Bob Newstead thought the green carts were a great idea when they rolled into town.
It was June 2008. Newstead and the rest of Strathcona County had just made the leap into curbside organics recycling. Now, instead of having one bin for trash, they had three: trash, recyclables, and kitchen and yard waste.
Newstead, who’s lived in the county since 1972, says he welcomed the system at first. “It was about time the county and this part of Canada got on board.”
Then he got his trash bill — $21.95, or about $10 more than it was before. “It’s almost doubled the cost per month for many of the households,” he says of the changes. It also brought unpleasant surprises like stinky bins and maggots.
Newstead is one of the county’s most vocal critics of organics recycling, but is also one of its supporters. The organics program is worth its price, he says — it just needs some adjustment. “It doesn’t come overnight, and it doesn’t come without some extra effort.”
St. Albert plans to start organics recycling next June, and it will take a lot of time, effort, and money to introduce. Fortunately, we can learn a lot about the process from our neighbours.
City council voted last month to spend $3.7 million to bring fully automatic trash collection with organics (kitchen and yard waste) recycling to St. Albert. It’s been pitched as a cost-saving measure, meant to shave $640,000 a year off operating costs, and a way to meet the trash reduction goals set out in the city’s environmental master plan. But it will also add about $6 to the average monthly trash bill, a June report to council notes — about $2 more than what will be added if we stay with our current system.
Strathcona County started organics collection in 2008 for many of the same reasons as St. Albert, says Leah Seabrook, the county’s waste management co-ordinator. Like St. Albert, the county had a depot-only system for recyclables and organics. County residents wanted curbside service. The county also wanted to meet the province’s 2010 trash reduction goal (500 kilograms per person per year).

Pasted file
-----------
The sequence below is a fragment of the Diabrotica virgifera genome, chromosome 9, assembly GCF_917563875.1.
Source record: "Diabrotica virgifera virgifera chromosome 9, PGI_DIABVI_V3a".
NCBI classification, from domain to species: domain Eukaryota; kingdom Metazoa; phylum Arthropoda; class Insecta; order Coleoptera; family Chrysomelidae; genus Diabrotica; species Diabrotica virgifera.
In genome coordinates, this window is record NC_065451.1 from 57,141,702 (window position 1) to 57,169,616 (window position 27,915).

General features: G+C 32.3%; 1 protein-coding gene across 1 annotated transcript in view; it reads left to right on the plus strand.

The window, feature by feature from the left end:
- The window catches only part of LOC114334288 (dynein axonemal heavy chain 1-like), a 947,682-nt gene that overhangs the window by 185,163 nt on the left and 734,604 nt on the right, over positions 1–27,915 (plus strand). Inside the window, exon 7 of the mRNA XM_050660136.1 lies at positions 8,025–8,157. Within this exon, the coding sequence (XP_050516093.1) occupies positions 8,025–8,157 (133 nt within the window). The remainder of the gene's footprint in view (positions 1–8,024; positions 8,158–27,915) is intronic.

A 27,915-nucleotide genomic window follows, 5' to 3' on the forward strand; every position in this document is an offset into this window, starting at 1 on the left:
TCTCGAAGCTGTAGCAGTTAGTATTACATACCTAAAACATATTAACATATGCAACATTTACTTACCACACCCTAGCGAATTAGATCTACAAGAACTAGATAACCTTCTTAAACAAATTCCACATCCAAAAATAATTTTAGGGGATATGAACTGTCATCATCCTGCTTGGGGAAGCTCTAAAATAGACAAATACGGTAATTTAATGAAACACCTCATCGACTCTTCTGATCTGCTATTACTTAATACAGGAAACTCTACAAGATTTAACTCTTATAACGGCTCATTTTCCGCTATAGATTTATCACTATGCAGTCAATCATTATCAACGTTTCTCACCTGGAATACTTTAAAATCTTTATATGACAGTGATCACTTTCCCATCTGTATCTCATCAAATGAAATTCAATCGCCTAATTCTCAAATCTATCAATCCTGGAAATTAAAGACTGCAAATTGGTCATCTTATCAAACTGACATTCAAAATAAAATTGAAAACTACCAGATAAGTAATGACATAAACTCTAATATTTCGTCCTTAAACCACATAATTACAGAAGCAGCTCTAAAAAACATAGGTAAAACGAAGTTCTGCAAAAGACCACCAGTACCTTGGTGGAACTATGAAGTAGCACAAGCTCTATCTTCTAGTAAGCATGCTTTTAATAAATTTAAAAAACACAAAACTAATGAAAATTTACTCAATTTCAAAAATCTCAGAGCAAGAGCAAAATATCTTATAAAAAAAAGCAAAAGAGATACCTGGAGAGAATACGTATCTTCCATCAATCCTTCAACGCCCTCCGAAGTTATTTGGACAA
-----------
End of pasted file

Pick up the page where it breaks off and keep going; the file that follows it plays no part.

Like St. Albert, the county’s landfill (Clover Bar) was set to close, which meant they had to switch to a more distant, more expensive place for their trash. The new landfill fees were so high it was actually cheaper to send organic waste to a composter, Seabrook says. “This was a way for us to manage costs.”
Growing pains (and maggots)
The county bought 52,000 carts and brought in automated curbside recycling and organics collection in 2008. Staff had just three months to educate residents about how to use them.
“It was a struggle,” Seabrook says. “We won’t lie.”
Staff got up to 11,860 calls a month on the changes at one point. Surprisingly, she says, few of them were complaints — most calls were along the lines of “where do I put this elastic band/paperclip?”
The county’s green team was a great help here, she says. These trained trash experts would talk one-on-one with residents as the carts arrived in their neighbourhood, answering any questions they had on their use. “In five weeks, we hit every home.”
One of the first challenges Newstead says he faced was finding space for all the bins. “You need a micrometer,” he jokes. He opens the cupboard under the sink to reveal a trash, organics and recyclables bin crammed into it on sliding racks.
It was also tough figuring out what to toss and what to compost. Newstead eventually hit on a rule of thumb: “If it once had a life, it goes in the green bin.” Bones, paper napkins and banana peels go in the organics tub, while plastic wrap and packaging go in the trash. Clean newspaper can be recycled or composted; greasy paper must be composted.
Summer heat brought another surprise to Newstead’s bin: bugs.